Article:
Burlap coffee bags, often obtained for free, are applied before mulching to help smother potential weeds.
1. The depth of your planting depends on your type of soil and location. Heavy clay soils and/or wet areas will require a shallower hold (IE, planting higher). Sandy/well-draining soils require deeper holes (IE, planting lower). Determine your type of soil and planting area and dig a hole to the appropriate depth. For reference, most of the bamboo we plant in the Piedmont is in heavy clay soil, so we plant about 2/3 into the ground, with about 1/3 sticking up. For sandy soil, or soil on top of a berm or similar situation, we recommend planting at the same depth as the root ball.
2. If the soil is heavy clay, break up the bottom and sides of the hole with a pick or similar tool.
Mix Azomite/Rock Dust, Rock Phosphate, Greensand, Bonemeal, and Lime at a ratio of 3:3:2:1:1
Sprinkle the number of heaping handfuls listed below at the bottom and sides of the digging hole for the appropriate size plant
3 gallon pot: 1 handful
5 gallon: 1.5 handfuls
7 gallon: 2 handfuls
10 gallon: 3 handfuls
15 gallon: 3 handfuls
25 gallon: 4 handfuls
4. If you think you may have any problems with moles or voles, add in Permatill (also sold as Volebloc) to the bottom and sides of the holes.
5. Take the bamboo out of the pot (or cut the pot off). If it looks root-bound you'll want to gently coax the rhizomes out of their tight circling. It helps to cut some of the feeder roots in order to free up the rhizomes.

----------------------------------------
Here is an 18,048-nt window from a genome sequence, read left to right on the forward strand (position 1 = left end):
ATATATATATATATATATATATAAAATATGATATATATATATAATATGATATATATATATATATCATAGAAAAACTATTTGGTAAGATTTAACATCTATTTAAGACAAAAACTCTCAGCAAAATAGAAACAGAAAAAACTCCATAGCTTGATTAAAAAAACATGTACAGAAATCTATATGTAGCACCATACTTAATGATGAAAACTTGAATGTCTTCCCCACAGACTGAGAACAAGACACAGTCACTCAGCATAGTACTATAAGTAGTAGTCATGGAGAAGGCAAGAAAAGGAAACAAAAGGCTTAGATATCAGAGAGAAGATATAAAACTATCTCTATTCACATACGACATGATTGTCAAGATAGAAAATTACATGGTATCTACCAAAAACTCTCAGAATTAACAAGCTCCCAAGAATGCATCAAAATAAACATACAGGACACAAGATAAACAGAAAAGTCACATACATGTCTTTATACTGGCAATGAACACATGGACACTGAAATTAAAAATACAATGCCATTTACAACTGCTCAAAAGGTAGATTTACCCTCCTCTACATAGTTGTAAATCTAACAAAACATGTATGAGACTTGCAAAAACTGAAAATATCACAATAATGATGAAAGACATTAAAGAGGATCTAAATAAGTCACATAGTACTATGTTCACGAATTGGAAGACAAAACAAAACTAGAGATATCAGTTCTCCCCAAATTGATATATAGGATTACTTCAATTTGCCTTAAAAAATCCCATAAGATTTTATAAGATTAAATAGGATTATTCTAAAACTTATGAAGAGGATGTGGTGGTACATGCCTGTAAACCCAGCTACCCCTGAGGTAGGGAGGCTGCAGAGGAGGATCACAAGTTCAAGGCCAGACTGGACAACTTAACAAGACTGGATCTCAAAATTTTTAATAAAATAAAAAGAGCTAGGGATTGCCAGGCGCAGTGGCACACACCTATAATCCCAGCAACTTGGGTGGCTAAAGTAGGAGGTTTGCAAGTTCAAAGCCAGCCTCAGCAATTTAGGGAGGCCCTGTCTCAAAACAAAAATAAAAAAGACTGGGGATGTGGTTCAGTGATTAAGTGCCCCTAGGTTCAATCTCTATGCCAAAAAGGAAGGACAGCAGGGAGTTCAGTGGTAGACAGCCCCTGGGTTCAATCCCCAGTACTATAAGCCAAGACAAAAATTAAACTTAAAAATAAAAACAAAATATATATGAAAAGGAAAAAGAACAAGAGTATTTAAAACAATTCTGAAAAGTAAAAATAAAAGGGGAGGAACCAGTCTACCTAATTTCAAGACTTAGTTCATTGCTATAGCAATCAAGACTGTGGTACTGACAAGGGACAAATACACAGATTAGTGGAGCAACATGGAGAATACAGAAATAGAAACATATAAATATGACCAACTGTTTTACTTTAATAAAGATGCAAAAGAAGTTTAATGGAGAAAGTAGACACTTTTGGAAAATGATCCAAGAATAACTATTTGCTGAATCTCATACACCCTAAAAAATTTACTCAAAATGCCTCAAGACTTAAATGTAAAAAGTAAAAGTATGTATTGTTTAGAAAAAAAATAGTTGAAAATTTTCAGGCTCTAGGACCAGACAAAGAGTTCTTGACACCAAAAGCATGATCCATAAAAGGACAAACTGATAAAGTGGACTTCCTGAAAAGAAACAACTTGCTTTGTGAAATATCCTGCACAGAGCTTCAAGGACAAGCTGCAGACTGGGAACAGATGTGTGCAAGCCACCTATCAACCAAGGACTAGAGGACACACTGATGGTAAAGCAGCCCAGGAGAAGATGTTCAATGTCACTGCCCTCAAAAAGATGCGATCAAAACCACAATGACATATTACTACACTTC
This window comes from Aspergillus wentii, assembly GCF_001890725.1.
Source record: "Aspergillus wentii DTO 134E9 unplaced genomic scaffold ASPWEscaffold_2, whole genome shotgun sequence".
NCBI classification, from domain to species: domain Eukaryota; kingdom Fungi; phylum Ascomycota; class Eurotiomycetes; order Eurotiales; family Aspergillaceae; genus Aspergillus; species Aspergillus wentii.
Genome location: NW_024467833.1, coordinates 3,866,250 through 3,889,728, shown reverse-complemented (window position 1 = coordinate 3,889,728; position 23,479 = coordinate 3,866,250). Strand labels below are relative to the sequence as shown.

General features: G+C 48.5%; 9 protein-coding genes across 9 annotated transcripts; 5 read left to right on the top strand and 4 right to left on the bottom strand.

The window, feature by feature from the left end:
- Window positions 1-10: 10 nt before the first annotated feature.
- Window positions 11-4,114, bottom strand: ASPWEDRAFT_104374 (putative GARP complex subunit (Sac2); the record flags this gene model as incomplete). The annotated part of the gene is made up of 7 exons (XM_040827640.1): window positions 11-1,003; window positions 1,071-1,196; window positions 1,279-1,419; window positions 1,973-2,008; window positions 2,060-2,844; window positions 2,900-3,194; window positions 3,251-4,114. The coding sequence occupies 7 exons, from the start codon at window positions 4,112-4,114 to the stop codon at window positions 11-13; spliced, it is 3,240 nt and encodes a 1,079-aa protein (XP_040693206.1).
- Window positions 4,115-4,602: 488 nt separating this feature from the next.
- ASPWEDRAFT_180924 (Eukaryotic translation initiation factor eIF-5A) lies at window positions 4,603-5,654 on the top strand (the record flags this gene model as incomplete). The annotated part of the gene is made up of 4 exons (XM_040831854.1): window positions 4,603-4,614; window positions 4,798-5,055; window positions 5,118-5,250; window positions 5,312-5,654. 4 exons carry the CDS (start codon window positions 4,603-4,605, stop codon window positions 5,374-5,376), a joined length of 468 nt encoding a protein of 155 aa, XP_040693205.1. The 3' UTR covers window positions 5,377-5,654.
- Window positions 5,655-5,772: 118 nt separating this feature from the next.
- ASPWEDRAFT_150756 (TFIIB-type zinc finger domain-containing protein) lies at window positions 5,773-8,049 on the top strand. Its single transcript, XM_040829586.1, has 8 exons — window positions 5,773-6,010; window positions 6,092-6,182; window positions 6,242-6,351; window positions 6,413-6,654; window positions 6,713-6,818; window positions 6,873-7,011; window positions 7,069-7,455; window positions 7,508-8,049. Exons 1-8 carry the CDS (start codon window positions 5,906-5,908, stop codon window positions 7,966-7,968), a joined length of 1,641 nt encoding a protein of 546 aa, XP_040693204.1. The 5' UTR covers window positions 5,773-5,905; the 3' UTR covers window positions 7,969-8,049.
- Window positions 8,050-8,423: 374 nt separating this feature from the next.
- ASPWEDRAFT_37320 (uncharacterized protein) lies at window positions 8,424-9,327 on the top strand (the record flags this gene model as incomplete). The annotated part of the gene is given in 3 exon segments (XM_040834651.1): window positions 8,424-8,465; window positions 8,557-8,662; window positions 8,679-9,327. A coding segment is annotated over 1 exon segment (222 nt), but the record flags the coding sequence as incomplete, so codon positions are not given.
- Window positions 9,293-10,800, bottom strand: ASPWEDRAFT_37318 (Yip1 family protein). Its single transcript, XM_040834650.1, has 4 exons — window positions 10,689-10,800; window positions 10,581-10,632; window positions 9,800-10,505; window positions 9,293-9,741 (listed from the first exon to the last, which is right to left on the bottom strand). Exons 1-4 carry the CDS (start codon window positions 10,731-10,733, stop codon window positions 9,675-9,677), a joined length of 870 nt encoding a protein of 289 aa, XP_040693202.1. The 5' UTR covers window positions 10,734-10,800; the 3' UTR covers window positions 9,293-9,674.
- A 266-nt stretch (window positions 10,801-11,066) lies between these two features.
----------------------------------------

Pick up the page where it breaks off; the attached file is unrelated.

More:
6. Apply mycorrhizal fungi to the exposed roots.
7. Place the plant in the bottom of the hole adjusting the base so it has full contact with the soil (no air gaps), is tilted so the bamboo is as vertical as possible, and the top of the rootball is level with the soil level. If the area is prone to be wet, plant a little high, 1"-3" above soil level.
8. Backfill with 50/50 mix of native soil and compost. If the rootball is above ground level, add soil up to the level of the root ball.
9. Compact the backfill moderately with the heal of your foot.
10. Apply fertilizer (organic preferred) and Ironite if necessary.
11. If weeds may be a problem apply around the bamboo a sheet mulch out of newspapers, cardboard, or (preferably) burlap.
12. Mulch liberally in a circle around the bamboo, taking care not to pile the mulch against the base of the culms (in a doughnut shape).
13. Tie and stake tall bamboo if necessary to prevent from blowing over in high winds.
14. Water in well.
1. Read instructions above about the difference between clay, loam, and sandy soils to determine planting depth.
2. Dig a hole about 30% wider than the size as the pot
3. If heavy clay, break up the sides and bottom with a pick.
4. If there are circling rhizomes, separate the rhizomes so they'll be able to spread.
5. Set the bamboo flat on the bottom so that it is sitting upright at the right depth and without air gaps.
6. Back fill the sides with a mix of native soil and compost or topsoil.
7. Add soil mix so that it covers the portion of the root ball sticking above the surface (if any).
9. Water in well.